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A look back at LG: The wins, the losses, and why it couldn’t survive in the smartphone market

Written by Vulcan Post Published on     5 mins read

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Despite its many innovations over the years, after years of losses, LG’s mobile division is finally calling it quits

Though perhaps one of the most innovative smartphone manufacturers, LG is closing its mobile phone division for good.

By July 2021, the world may be saying its final goodbye to LG Electronics Inc’s global mobile division. That’s when it is expected to wind down, although the sales of its devices and replacement parts will continue for products that are still available on the market.

Reports earlier this year had already predicted the division’s closure after almost six consecutive years of losses amounting to about USD 4.5 billion.

The last time LG Mobile turned a profit was in 2014, and at the time, it was considered one of the top smartphone manufacturers in the world with breakthrough designs.

Promising beginnings

The smartphone market has always been fiercely competitive, but LG was a strong contender thanks to its risk-taking nature.

2011 was a defining year for LG when it earned a Guinness World Record for its Optimus 2X as the world’s first dual-core phone available to the public (announced and released).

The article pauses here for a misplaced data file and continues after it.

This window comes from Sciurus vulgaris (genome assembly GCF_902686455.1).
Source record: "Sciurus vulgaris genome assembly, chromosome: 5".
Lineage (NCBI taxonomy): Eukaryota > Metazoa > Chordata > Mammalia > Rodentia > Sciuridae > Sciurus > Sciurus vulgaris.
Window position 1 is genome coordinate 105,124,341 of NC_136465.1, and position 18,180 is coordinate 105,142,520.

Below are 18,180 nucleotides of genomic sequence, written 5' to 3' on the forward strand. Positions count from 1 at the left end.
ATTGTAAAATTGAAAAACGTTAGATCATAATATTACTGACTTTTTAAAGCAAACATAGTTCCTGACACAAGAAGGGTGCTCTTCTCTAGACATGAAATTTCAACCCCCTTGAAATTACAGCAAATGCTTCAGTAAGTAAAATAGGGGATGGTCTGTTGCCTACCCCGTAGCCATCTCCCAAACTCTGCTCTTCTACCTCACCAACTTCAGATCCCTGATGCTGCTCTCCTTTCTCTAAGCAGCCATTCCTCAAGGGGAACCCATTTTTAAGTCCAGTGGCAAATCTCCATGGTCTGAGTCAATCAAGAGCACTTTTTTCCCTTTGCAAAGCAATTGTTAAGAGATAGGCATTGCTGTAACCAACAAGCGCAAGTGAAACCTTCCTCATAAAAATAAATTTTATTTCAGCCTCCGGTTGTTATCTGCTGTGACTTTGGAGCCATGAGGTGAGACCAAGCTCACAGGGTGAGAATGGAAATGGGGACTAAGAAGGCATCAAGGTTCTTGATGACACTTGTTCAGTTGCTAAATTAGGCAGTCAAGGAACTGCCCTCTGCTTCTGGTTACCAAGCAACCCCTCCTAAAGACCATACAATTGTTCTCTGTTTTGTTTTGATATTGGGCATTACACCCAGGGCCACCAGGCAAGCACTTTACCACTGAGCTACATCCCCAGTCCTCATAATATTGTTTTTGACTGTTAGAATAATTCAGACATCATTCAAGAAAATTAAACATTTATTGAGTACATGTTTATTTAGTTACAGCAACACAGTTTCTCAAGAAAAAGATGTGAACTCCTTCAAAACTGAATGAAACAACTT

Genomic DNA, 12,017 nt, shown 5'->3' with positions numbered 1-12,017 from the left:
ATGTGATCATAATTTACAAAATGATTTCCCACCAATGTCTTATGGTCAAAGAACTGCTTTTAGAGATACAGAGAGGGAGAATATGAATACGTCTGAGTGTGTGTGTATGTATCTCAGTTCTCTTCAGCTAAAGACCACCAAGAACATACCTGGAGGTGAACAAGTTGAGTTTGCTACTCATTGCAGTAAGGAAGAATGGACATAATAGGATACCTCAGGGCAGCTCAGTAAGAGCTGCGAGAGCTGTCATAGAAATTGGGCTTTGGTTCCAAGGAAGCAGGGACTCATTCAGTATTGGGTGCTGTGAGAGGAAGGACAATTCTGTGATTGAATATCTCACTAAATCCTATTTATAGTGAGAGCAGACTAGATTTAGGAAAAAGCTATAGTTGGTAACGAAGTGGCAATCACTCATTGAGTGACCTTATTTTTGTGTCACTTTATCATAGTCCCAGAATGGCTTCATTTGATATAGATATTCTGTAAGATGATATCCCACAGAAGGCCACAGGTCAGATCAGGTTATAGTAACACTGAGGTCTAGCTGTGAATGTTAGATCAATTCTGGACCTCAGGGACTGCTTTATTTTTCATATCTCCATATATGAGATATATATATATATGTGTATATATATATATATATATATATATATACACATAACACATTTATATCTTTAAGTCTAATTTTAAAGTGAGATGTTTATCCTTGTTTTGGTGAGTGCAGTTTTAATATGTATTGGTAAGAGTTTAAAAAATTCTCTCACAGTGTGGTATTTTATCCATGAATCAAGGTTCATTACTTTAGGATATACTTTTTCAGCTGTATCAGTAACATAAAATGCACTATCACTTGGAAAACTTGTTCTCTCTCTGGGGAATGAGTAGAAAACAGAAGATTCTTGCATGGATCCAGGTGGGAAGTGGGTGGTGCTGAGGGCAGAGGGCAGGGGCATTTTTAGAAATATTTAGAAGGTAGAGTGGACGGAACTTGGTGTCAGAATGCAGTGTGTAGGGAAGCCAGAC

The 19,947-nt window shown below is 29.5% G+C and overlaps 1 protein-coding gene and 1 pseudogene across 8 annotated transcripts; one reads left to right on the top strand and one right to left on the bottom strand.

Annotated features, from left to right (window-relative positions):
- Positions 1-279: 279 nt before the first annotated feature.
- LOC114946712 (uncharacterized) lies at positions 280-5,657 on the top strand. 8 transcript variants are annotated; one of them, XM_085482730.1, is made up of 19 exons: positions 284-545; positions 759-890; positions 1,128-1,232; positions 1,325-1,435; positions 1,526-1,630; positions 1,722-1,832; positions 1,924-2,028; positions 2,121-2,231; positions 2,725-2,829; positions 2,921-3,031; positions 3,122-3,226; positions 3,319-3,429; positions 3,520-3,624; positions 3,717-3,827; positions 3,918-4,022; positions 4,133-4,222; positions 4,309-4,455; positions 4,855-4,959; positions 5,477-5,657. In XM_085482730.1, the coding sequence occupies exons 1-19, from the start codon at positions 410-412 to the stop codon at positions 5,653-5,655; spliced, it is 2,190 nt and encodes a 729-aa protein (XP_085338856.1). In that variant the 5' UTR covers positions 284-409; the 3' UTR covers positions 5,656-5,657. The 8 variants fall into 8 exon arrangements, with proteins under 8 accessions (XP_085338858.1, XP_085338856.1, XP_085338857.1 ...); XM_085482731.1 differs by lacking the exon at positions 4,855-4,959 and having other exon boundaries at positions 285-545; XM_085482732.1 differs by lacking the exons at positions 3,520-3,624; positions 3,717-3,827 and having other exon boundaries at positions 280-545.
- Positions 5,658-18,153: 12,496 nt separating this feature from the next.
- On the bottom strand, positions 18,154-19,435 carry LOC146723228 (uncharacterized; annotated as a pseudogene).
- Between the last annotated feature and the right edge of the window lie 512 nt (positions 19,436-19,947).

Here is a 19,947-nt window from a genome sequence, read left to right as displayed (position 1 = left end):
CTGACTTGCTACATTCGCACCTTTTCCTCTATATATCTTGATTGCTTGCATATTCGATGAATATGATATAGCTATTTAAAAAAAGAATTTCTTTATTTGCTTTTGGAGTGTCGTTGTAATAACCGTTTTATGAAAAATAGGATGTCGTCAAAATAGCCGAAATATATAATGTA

Granted, there were issues with its OS, but early adopters were more than happy to overlook its flaws. This would also set the tone for LG’s adventurous spirit when it came to its phones.

LG’s first G series smartphone, the Optimus G, was already considered better than Samsung’s and HTC’s flagship phones at the time, but LG further kicked it up a notch with the G2 in 2013.

It had a bigger battery than Samsung’s Galaxy S4 and HTC’s One M7, and its camera supported 1080p/60fps recording before Samsung did. In the same year, its Optimus L4 was also the first triple-SIM smartphone on the market.

In 2015, the G4 brought to the table a leather back on some variants, a feature which Huawei, Oppo, and Vivo have since copied. It also had a microSD expansion and a removable battery, the latter being a feature LG would have in several of its future smartphones.

The G4 was popular with a certain group of users because it enabled them to replace and charge the empty battery on the go via cradles that LG also sold.

One of the most talked-about LG smartphones in history may be the V20, launched in 2016. It was the first of LG’s smartphones to offer a Quad DAC, a system that enhanced the port’s audio quality.

It would go on to become a hallmark feature of LG’s smartphones, making them the go-to for audiophiles, DJs, and musicians.

Other revolutionary and unique smartphone designs LG came up with over the years include the LG G Flex, the world’s first flexible smartphone, the V40 with its five cameras (another world first for LG), and the LG dual-screen case.

When its competitors were looking into foldable phones, LG took a different route and instead offered users an optional second screen they could attach and detach to their V50, G8x, and V60.

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So… what happened?

In Q1 2014, LG revealed that it had sold more than 5 million LTE-enabled smartphones, 79% more than what it had sold for the entirety of the prior year.